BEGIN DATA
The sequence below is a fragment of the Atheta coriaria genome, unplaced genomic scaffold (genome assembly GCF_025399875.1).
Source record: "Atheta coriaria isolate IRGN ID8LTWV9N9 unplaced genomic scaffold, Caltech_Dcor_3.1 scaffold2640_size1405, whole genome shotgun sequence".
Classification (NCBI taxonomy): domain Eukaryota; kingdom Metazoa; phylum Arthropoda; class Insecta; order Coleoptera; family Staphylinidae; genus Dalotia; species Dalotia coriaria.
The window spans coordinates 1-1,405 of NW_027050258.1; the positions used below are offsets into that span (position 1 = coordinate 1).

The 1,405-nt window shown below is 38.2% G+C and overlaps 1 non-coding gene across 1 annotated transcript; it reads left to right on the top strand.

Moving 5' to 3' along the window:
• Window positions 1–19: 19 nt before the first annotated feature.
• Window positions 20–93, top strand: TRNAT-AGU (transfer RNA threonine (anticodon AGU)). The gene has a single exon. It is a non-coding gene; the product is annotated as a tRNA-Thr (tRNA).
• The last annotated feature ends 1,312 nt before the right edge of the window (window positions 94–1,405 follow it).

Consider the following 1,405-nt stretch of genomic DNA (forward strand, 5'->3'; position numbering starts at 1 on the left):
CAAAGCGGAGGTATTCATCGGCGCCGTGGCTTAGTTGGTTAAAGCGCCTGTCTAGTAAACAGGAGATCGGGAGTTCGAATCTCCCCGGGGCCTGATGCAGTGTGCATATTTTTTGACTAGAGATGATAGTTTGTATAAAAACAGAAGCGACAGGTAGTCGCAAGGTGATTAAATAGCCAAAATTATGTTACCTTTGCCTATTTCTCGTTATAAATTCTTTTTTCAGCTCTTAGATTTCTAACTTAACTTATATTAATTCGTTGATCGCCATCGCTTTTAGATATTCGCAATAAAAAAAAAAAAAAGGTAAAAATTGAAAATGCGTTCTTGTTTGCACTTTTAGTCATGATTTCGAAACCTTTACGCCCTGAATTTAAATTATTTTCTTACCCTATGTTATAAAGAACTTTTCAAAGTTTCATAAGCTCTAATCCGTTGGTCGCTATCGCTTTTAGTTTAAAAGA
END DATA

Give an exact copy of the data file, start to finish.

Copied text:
The sequence below is a fragment of the Atheta coriaria genome, unplaced genomic scaffold (genome assembly GCF_025399875.1).
Source record: "Atheta coriaria isolate IRGN ID8LTWV9N9 unplaced genomic scaffold, Caltech_Dcor_3.1 scaffold2640_size1405, whole genome shotgun sequence".
Classification (NCBI taxonomy): domain Eukaryota; kingdom Metazoa; phylum Arthropoda; class Insecta; order Coleoptera; family Staphylinidae; genus Dalotia; species Dalotia coriaria.
The window spans coordinates 1-1,405 of NW_027050258.1; the positions used below are offsets into that span (position 1 = coordinate 1).

The 1,405-nt window shown below is 38.2% G+C and overlaps 1 non-coding gene across 1 annotated transcript; it reads left to right on the top strand.

Moving 5' to 3' along the window:
• Window positions 1–19: 19 nt before the first annotated feature.
• Window positions 20–93, top strand: TRNAT-AGU (transfer RNA threonine (anticodon AGU)). The gene has a single exon. It is a non-coding gene; the product is annotated as a tRNA-Thr (tRNA).
• The last annotated feature ends 1,312 nt before the right edge of the window (window positions 94–1,405 follow it).

Consider the following 1,405-nt stretch of genomic DNA (forward strand, 5'->3'; position numbering starts at 1 on the left):
CAAAGCGGAGGTATTCATCGGCGCCGTGGCTTAGTTGGTTAAAGCGCCTGTCTAGTAAACAGGAGATCGGGAGTTCGAATCTCCCCGGGGCCTGATGCAGTGTGCATATTTTTTGACTAGAGATGATAGTTTGTATAAAAACAGAAGCGACAGGTAGTCGCAAGGTGATTAAATAGCCAAAATTATGTTACCTTTGCCTATTTCTCGTTATAAATTCTTTTTTCAGCTCTTAGATTTCTAACTTAACTTATATTAATTCGTTGATCGCCATCGCTTTTAGATATTCGCAATAAAAAAAAAAAAAAGGTAAAAATTGAAAATGCGTTCTTGTTTGCACTTTTAGTCATGATTTCGAAACCTTTACGCCCTGAATTTAAATTATTTTCTTACCCTATGTTATAAAGAACTTTTCAAAGTTTCATAAGCTCTAATCCGTTGGTCGCTATCGCTTTTAGTTTAAAAGA